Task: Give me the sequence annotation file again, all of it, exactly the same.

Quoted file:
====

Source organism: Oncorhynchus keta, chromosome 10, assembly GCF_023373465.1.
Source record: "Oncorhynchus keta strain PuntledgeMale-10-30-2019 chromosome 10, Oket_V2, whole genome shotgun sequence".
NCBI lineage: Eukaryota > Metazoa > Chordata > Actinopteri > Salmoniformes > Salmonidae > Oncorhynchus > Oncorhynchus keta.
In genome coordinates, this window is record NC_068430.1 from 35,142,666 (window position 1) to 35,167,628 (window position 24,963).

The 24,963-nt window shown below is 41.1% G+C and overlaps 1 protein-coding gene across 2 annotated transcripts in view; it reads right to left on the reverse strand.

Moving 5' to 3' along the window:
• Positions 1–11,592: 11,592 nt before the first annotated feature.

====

Source organism: Oncorhynchus keta, chromosome 10, assembly GCF_023373465.1.
Source record: "Oncorhynchus keta strain PuntledgeMale-10-30-2019 chromosome 10, Oket_V2, whole genome shotgun sequence".
NCBI lineage: Eukaryota > Metazoa > Chordata > Actinopteri > Salmoniformes > Salmonidae > Oncorhynchus > Oncorhynchus keta.
In genome coordinates, this window is record NC_068430.1 from 35,142,666 (window position 1) to 35,167,628 (window position 24,963).

The 24,963-nt window shown below is 41.1% G+C and overlaps 1 protein-coding gene across 2 annotated transcripts in view; it reads right to left on the reverse strand.

Moving 5' to 3' along the window:
• Positions 1–11,592: 11,592 nt before the first annotated feature.